Wednesday, January 21, 2015

Framed and Floored

So what happens in the northern beekeeping realm after all the bees have shipped south for the winter?

Making new equipment of course.

Initially I was thrilled to hear, "we have a bunch of new equipment to build".

Then this translated into 3,000 deep-or brood-frames. 

Frames parts consist of a top bar, a bottom bar, and two side pieces.  each top and bottom bar has to be attached, in our case, stapled with a pnematic air gun, and glued, to the side pieces.

Then plastic foundation is snapped into each frame, and each frame gets a counter staple on each side.

I was a bit apprehensive, since I once had a job at a woodworking shop assembling wooden windowboxes, and we were supposed to meet a quota of so many an hour, and I had a penchant for blowouts, whereupon the person at the receiving end had to fix the nail jutting out.

Now I had the pleasure of being under the tutelage of a college attending employee on winter break, and we got into a bit of competitve mode.  She made 18 perfect frames in 8 minutes.  I followed with 18 in ten minutes with two minor blowouts.  Since my "quota" was 40 in an hour, things were looking good.

Until days stretched to weeks and I woke each morning to a half hour drive at sunrise to staple frames all day arriving home at sunset....the days are supposed to be getting longer, and they certainly appeared to be never ending, frames after frames after frames....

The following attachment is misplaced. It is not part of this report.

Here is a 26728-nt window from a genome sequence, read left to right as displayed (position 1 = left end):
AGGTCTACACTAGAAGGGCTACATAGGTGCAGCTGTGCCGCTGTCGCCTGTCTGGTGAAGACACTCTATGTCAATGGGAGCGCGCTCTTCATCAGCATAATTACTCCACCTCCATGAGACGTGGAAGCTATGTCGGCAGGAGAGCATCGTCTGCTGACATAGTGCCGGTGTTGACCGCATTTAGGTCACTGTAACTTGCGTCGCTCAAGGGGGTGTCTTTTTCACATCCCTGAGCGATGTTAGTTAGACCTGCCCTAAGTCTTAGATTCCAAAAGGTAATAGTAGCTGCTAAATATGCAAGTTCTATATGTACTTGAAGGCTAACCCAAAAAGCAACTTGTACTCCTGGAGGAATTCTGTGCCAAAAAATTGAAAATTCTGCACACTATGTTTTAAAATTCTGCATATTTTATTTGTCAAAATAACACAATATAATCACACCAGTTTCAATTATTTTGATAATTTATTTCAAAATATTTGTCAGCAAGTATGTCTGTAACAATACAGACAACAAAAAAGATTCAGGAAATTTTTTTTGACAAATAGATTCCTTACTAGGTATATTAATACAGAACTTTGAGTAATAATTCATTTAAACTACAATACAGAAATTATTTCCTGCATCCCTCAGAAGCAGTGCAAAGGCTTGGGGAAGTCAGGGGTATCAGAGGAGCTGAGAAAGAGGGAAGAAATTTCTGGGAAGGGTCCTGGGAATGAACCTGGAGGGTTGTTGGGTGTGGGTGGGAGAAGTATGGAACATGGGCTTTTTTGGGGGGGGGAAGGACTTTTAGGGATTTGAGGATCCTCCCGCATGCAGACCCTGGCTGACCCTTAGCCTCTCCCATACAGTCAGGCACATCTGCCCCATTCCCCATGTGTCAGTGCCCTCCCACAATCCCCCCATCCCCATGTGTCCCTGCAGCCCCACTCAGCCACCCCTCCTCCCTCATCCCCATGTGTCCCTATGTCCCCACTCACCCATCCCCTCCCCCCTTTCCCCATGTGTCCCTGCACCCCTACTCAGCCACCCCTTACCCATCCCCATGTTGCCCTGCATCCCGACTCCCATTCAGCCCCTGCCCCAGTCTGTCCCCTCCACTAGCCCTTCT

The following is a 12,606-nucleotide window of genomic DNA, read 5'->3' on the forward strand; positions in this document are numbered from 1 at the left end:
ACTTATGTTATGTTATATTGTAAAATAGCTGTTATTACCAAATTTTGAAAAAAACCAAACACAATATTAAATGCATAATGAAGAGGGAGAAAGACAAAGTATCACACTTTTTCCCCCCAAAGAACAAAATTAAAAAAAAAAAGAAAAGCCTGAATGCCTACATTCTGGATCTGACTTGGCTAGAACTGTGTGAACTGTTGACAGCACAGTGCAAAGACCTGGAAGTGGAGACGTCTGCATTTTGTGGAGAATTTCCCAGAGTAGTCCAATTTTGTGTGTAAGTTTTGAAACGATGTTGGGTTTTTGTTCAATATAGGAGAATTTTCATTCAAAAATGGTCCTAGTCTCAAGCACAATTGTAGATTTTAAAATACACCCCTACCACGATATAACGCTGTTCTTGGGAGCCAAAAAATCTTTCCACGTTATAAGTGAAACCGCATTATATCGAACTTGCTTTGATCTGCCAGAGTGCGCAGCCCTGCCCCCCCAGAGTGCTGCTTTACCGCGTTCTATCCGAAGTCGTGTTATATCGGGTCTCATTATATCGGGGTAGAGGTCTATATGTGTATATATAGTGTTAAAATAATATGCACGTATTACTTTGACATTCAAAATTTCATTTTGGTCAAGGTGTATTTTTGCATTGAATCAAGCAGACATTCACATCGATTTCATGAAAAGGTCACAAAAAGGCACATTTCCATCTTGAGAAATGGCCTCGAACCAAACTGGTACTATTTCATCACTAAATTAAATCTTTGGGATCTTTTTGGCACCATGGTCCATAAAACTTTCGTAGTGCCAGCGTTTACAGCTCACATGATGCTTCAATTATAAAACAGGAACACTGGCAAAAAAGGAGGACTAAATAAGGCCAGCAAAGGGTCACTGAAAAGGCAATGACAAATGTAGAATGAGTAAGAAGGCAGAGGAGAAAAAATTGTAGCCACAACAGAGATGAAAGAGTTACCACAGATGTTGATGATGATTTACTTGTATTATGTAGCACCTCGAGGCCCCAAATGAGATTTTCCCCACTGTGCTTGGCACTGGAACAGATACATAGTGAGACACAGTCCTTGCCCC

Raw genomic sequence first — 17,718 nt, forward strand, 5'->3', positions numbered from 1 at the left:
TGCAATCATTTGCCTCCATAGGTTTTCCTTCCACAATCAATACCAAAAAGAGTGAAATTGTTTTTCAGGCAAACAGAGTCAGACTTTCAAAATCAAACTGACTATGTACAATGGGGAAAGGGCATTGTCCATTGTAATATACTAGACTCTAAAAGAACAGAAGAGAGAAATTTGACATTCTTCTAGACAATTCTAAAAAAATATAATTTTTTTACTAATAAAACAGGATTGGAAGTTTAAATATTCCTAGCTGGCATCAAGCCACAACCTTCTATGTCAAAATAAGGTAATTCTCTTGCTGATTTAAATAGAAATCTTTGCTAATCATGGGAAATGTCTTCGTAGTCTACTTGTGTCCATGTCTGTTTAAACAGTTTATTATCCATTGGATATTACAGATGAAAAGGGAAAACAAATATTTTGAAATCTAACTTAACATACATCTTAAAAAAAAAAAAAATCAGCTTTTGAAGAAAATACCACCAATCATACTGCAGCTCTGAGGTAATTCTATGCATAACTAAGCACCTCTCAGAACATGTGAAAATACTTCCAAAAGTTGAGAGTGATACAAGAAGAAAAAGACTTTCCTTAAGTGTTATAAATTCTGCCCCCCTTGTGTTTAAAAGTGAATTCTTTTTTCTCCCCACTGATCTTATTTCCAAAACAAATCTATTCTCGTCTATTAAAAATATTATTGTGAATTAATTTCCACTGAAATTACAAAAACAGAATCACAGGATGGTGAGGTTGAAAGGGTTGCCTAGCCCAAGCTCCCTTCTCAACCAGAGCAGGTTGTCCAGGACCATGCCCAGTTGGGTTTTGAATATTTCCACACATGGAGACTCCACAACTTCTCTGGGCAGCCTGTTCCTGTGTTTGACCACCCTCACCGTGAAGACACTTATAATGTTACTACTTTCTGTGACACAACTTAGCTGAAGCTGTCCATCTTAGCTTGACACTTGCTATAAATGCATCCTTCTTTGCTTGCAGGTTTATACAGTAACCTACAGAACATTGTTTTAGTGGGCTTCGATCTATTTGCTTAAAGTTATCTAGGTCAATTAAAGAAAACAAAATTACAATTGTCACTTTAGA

I recognized I certainly am a victim of ADHD, because I would have cheerily stapled my hand to relieve the endless monotony of standing in the same place doing the same thing.

Luckily for me, my outdoor kitty co-worker, who normally did whatever he could do to avoid doing anything involving work, took a shine to the repetition.  he stapled perfectly.  I assembled, he stapled, we listened to the radio and disagreed about every song, (he being a semi professional musician, and me having extensive music recording experiece, but favoring different genres), but we still banged out the frames.

Then the boss reappeared and put J back on a picky little task and stuck me solo on frames, which was a disasterous combination, as I grew grumpier and grouchier by the day while he sauntered in and out to the woodshop pretending to cut wood for his project.

Finally the day arrived that Boss and J left together to join the other J in Georgia, leaving me to start assembling hive pallets.

Boss went over the dimensions prior to leaving, sketching out a few drawings.  My eyes lit up.  I am the type of person if you ask me for directions I have to draw you a map. I love architectural drawing.  My job was to build jigs for pallets, and then the pallets.

Boss left me to the jigs and proceeded to rip up enough pressure treated two by fours and 1 inch stock to make 100 pallets.  The jigs are done and two proto type pallets are finished. 

Just 98 pallets to go.

*wanders off singing, off key, "98 pallets of bees on the wall, 98 pallets of bees....*

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